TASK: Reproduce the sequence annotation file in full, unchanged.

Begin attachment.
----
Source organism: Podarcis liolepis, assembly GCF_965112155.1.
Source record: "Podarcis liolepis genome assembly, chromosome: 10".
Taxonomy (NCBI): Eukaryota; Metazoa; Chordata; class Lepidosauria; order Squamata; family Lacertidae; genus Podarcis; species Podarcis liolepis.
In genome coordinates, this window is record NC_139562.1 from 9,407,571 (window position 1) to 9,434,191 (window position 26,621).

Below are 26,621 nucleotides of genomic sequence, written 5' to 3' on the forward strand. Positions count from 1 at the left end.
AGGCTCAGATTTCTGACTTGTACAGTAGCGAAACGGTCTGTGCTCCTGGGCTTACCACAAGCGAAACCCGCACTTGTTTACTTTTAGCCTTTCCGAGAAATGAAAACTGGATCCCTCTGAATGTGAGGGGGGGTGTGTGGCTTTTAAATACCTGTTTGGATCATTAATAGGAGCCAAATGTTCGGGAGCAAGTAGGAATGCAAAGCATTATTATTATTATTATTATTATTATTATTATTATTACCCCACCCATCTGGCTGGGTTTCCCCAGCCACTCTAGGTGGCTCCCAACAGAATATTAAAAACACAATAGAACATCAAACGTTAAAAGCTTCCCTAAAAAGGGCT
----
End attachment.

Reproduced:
Source organism: Podarcis liolepis, assembly GCF_965112155.1.
Source record: "Podarcis liolepis genome assembly, chromosome: 10".
Taxonomy (NCBI): Eukaryota; Metazoa; Chordata; class Lepidosauria; order Squamata; family Lacertidae; genus Podarcis; species Podarcis liolepis.
In genome coordinates, this window is record NC_139562.1 from 9,407,571 (window position 1) to 9,434,191 (window position 26,621).

Below are 26,621 nucleotides of genomic sequence, written 5' to 3' on the forward strand. Positions count from 1 at the left end.
AGGCTCAGATTTCTGACTTGTACAGTAGCGAAACGGTCTGTGCTCCTGGGCTTACCACAAGCGAAACCCGCACTTGTTTACTTTTAGCCTTTCCGAGAAATGAAAACTGGATCCCTCTGAATGTGAGGGGGGGTGTGTGGCTTTTAAATACCTGTTTGGATCATTAATAGGAGCCAAATGTTCGGGAGCAAGTAGGAATGCAAAGCATTATTATTATTATTATTATTATTATTATTATTATTACCCCACCCATCTGGCTGGGTTTCCCCAGCCACTCTAGGTGGCTCCCAACAGAATATTAAAAACACAATAGAACATCAAACGTTAAAAGCTTCCCTAAAAAGGGCT